Lone Pine - Pinus brutia
The story of the Lone Pine (Pinus Brutia) that grows in Warrnambool Botanic Gardens has become a legend, and like all legends, it has developed different versions with repeated tellings. This version we know, from detailed research, to be accurate.
The Battle of Lone Pine was fought from 6-9 August 1915, on a heavily fortified plateau of the Gallipoli Peninsula, upon which stood a solitary pine tree. Intended to create a diversion for a British landing in Suvla Bay, the battle left between five and six thousand Turkish and 2,277 Australian soldiers dead. In September, men of the Australian 23rd and 24th Battalions arrived fighting on alternate days. From the ruins of battle, Sergeant Keith McDowell picked up a pine cone from where the tree had once stood and carried it back home to Australia.
Thomas Keith McDowell was born in London and enlisted in the Australian Imperial Force (AIF) in Wonthaggi, Victoria on 14 January 1915. The twenty-five-year-old Private was appointed to the 23rd Battalion and embarked from Melbourne on the Euripedes on 10 May 1915. After seventeen weeks at Gallipoli, he served in France before being evacuated to England suffering from tuberculosis and renal colic. On his return to Australia in September 1916 he enlisted in the 3rd Military District Guard, obtaining the rank of Sergeant before a tuberculosis relapse saw him discharged as permanently unfit. He collected three service medals – 1914-15 Star, British War Medal, and the Victory Medal.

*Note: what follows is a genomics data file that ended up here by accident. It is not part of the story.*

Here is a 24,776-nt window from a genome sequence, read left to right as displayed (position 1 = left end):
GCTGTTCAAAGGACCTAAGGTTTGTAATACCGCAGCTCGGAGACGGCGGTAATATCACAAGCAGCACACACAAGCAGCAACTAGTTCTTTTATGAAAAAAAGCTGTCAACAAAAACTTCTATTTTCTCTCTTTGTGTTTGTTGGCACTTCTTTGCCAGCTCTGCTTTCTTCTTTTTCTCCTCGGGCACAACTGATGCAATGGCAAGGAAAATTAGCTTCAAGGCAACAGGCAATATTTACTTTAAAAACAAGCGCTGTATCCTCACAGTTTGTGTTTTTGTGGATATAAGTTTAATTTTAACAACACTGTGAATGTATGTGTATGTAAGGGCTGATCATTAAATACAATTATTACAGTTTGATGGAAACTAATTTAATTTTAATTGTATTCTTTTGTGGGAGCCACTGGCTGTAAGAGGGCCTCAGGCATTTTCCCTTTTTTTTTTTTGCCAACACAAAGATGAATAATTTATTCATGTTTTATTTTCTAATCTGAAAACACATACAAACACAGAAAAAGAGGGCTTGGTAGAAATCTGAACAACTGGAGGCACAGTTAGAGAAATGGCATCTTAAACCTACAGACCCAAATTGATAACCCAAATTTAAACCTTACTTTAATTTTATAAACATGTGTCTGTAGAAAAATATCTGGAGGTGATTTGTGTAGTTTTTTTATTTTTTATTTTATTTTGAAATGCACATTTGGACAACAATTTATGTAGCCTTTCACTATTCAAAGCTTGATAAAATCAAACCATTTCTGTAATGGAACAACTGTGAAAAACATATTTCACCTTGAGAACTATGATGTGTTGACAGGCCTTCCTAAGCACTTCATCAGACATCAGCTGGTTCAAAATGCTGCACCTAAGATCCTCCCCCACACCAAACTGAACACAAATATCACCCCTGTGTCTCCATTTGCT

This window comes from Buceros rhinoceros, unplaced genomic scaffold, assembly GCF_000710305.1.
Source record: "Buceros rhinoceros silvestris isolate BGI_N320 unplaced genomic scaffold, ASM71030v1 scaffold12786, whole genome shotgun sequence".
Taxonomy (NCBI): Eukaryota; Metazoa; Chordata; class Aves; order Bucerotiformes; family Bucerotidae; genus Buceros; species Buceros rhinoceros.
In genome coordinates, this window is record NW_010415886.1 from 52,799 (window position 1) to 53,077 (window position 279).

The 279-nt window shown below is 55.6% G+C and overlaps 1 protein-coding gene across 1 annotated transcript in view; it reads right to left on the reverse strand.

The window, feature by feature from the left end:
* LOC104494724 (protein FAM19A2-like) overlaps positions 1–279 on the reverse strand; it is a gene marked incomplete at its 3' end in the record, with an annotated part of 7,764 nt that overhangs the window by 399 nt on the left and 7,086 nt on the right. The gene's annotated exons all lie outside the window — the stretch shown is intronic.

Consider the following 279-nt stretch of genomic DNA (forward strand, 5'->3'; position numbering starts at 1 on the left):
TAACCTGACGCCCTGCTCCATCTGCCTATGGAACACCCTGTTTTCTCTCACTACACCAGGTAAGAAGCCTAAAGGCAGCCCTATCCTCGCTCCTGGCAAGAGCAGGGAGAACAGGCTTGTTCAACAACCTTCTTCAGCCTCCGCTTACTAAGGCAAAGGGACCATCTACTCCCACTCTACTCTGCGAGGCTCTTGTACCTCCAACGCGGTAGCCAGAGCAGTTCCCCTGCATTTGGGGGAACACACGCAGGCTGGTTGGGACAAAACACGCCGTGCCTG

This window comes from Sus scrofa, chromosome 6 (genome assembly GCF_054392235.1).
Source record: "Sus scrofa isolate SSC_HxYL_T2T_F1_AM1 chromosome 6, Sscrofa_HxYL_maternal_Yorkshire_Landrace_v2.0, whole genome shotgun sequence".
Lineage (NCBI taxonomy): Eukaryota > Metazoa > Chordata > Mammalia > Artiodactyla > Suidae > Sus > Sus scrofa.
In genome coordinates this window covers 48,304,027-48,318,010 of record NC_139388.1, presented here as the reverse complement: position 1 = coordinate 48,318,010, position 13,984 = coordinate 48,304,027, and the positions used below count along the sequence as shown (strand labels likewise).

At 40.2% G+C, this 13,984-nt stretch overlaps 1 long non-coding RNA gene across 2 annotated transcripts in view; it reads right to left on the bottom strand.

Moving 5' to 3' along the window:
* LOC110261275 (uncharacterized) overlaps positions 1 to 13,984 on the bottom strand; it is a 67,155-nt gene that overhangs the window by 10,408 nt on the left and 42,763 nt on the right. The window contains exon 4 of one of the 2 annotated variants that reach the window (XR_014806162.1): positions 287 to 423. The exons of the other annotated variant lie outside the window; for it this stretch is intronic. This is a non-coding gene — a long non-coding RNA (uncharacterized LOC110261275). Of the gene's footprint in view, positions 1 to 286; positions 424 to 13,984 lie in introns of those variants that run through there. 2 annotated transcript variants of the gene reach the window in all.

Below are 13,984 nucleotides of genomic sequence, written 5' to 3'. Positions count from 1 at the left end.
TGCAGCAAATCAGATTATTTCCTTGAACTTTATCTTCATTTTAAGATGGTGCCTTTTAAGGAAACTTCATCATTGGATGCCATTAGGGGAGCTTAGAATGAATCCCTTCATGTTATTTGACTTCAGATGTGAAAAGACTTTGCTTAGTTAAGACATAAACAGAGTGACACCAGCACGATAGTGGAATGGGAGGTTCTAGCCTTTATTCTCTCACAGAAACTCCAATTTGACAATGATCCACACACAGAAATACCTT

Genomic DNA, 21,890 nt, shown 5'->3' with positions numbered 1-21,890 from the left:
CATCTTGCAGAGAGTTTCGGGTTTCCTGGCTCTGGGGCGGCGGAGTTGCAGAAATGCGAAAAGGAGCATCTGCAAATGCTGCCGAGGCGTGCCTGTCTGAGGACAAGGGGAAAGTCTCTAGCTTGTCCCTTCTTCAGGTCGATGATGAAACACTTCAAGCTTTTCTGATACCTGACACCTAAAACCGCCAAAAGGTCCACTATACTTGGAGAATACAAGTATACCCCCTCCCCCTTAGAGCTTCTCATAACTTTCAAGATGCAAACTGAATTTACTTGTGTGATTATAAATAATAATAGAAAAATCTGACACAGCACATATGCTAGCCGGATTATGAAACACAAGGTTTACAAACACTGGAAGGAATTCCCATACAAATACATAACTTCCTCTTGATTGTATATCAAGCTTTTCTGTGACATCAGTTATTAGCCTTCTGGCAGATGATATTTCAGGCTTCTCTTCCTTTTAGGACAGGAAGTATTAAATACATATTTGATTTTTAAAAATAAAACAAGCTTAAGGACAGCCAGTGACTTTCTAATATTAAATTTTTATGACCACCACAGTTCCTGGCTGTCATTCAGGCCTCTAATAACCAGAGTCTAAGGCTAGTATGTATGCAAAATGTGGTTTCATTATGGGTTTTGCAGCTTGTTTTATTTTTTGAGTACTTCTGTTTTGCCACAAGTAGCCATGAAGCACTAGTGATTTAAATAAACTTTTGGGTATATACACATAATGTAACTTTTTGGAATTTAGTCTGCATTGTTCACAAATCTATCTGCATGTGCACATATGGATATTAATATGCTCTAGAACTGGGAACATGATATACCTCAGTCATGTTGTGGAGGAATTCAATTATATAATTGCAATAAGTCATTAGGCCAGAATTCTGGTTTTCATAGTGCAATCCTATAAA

On his return, McDowell gave the pine cone to Mrs. Emma Gray, the aunt of McDowell’s wife Iris. Born in Tower Hill in 1870, Emma Gray ran a general store in Grasmere with her husband Robert. After about ten years Emma successfully grew four young pine trees from the pine cone. One seedling was dedicated in Burwood’s Wattle Park, home ground of the 24th Battalion, on 7 May 1933. A second was dedicated to the 24th at Melbourne’s Shrine of Remembrance on 11 June 1933. The third was planted at The Sisters Memorial Hall on 18 June 1933, on a block owned by Emma’s son Vern near an area of closer settlement and post-WWI soldier settlement. The fourth was planted in Warrnambool’s Botanic Gardens, with a dedication service on 21st January 1934.
The pines in Warrnambool, Wattle Park and The Sisters still stand. The Shrine of Remembrance’s lone pine was removed on 15 August 2012 after failed efforts to save it from a fungal infection, Diplodia pinea. A replacement pine had been propagated and planted nearby in 2006.
A mature tree grown from the Warrnambool pine stands at Ballangeich on a soldier settlement block where it was propagated by returned serviceman Alan Strain. Seeds raised by Friends of Warrnambool Botanic Gardens now grow in Toll Bar Park, Lexton, as well as other locations in Western Victoria and within the Warrnambool Gardens.
Another Australian soldier, Lance Corporal Benjamin Smith, sent a pine cone home to his mother in NSW and two trees were cultivated, one planted in Inverell and the other at the Australian War Memorial in Canberra in 1934.
As at 10/2/2015 the WBG tree is in good condition. We have found no evidence to support that Eric Watson was in any way involved.
Pdf Story of the Lone Pine in the Warrnambool Botanic Gardens